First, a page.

In my social media feed it has been hard to avoid the statements and reports around the Live music scene in Newcastle this past week. Big thanks to Grant Walmsley (formerly of The Screaming Jets) for using his public profile to get the public talking about a defining issue for the future of Newcastle.
“There is a real fear I can’t overstate that live music will be gone. Not difficult to find in places, not anything less than gone from this town. That’s a seriously scary, sweeping statement. It’s dramatic. But it’s true.” Grant Walmsley
I was left thinking about the line in Jurassic Park about how "Life will find a way"...why?
Well, life is an evolution. Both in our own lives and life altogether.
I am 100% pro Live music! I agree, more should be done to protect businesses that supply live music to the community and have always agreed with the notion of "agents of change" and the idea that new residents shouldn't have the ability to make complaints about sound if it was already there before they moved in.
But....of course there was going to be a But!
But, why does the music scene need to be in the inner city where it has always been?
The city is evolving, some would argue gentrifying to suit an ageing population that has long wanted to move into the city, but then once they get there they want it to just shhhh a little bit cause, well, you know #oldpeoplethings
And in some ways that is fine, they've worked hard as baby-boomers to cash up and now they want to enjoy some retirement years in the centre of it all.
Here is the opportunity, music venues closing isn't necessarily a threat, it is actually an opportunity for creativity. Ask not what the city can do for you, but what you can do for the city. Sure, there is this new fancy University building in the heart of the city, but there is also this gigantic campus out at Callaghan and guess what? There is plenty of land nearby that you could be nice and loud and not get the complaints.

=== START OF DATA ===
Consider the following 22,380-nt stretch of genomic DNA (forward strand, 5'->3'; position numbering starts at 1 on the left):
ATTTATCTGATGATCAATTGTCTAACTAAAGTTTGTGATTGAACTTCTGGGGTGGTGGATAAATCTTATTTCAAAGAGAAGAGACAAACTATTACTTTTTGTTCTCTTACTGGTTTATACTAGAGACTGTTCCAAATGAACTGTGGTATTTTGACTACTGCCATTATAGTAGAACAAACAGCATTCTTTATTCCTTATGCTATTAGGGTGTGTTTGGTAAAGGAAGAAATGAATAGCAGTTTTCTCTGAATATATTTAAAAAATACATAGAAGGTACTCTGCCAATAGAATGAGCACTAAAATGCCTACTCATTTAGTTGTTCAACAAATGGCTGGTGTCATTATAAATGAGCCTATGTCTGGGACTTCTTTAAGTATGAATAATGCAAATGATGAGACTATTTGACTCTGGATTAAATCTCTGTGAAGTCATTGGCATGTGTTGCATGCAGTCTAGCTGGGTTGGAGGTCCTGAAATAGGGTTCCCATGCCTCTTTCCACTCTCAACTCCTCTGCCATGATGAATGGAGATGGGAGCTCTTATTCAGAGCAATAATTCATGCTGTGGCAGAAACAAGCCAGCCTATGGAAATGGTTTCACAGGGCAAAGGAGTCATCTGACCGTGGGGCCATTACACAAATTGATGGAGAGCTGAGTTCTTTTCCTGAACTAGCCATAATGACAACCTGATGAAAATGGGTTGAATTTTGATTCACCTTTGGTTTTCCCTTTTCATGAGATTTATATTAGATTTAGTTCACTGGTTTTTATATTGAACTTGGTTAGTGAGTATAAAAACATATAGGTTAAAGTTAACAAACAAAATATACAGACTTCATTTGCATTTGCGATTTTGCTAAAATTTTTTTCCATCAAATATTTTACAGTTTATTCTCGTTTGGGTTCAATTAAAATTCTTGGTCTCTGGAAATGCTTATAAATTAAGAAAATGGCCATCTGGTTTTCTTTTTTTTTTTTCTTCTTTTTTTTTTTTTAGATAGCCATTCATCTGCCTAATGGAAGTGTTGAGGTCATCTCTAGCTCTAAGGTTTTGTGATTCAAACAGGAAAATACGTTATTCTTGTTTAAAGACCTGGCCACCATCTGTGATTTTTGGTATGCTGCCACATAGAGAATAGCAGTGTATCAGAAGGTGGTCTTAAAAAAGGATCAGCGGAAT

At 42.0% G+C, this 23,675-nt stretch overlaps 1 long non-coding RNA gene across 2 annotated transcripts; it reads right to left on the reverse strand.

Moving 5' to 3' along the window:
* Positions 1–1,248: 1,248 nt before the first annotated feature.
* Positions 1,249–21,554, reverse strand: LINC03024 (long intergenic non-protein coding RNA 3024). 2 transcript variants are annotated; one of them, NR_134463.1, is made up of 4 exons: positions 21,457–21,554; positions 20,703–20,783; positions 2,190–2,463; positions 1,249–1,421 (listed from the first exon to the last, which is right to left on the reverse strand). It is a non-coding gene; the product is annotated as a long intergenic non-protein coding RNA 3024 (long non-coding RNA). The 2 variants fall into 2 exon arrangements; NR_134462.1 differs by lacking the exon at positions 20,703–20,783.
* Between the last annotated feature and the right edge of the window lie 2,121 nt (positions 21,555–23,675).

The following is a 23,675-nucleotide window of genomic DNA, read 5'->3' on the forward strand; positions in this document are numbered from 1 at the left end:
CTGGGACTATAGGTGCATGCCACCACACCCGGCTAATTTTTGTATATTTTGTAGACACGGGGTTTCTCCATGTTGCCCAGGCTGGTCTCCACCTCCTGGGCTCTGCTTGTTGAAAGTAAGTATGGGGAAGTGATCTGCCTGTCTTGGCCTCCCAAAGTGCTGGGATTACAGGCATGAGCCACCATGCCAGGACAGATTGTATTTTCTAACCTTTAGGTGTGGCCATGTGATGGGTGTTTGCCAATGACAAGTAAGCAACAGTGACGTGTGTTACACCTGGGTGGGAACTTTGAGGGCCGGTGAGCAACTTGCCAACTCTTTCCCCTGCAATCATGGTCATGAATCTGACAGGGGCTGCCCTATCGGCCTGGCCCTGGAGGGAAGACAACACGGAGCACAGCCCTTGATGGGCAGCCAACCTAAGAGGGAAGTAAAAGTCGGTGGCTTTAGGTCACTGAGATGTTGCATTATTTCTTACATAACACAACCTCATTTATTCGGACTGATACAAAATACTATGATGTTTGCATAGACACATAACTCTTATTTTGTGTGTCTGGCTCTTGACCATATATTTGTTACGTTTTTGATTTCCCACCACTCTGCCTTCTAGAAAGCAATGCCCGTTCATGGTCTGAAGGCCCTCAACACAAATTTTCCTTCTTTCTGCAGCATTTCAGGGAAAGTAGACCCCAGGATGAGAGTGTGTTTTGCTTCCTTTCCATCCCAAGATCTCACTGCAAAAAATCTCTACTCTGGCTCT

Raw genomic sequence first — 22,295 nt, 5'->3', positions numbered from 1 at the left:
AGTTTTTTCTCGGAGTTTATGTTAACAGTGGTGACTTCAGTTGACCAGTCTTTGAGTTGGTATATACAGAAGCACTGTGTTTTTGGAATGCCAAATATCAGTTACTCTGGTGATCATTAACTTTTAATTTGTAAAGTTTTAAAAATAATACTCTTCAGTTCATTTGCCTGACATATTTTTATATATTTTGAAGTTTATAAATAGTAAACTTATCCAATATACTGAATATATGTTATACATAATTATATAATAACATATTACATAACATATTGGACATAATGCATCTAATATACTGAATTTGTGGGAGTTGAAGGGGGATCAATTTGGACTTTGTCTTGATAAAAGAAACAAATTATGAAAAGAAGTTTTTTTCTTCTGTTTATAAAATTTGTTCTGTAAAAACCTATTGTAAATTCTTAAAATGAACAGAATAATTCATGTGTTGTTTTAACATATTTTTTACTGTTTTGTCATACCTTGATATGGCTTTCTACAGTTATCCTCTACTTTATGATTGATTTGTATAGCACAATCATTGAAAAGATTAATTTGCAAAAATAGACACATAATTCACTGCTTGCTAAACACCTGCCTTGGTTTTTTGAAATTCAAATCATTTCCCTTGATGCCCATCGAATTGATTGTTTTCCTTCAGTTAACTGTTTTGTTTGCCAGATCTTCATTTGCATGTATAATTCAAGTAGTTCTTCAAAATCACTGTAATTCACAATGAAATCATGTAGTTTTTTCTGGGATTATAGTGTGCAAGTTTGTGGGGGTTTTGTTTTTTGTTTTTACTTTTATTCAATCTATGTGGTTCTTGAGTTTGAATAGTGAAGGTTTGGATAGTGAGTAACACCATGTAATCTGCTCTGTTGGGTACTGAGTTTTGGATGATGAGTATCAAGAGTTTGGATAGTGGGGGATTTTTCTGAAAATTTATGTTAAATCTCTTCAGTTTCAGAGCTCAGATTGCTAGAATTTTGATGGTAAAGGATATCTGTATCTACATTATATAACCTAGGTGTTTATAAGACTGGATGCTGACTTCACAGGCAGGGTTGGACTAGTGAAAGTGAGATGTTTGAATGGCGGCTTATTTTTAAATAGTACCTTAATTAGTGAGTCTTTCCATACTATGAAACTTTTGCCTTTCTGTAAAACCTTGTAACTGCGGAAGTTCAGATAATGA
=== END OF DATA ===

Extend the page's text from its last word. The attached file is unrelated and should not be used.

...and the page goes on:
1. Warabrook Industrial Estate is just a short walk over the train-line
2. Steel River Industrial Estate isn't much further
3. The University itself - Bar on the Hill was once the touring stage for many an international musician and it is heavily rumoured that in 2018 this will be coming back
4. Shortland Golf Club (it is right next door to the Uni) I'm betting no-one is using it!
5. Bring back the Doof (but seriously, pop-up events are always great)
These are just the options I thought of this week in relation to all of this, I'm sure there are more even more awesome options available.
The point is, sure, music is the beating heart on which much on what makes Newcastle awesome was built, but maybe it is time to shake things up.
Council does a lot of great things, but I'm not sure they'll take the lead on this. A report or strategy document might be great for building policy against, but it is the public that need to create action. It is us who will lead the change.
I put it to you if you are in agreeance that Newcastle needs Live Music, when was the last time you went to a show? If you aren't supporting live music now, why expect it in the city in the future...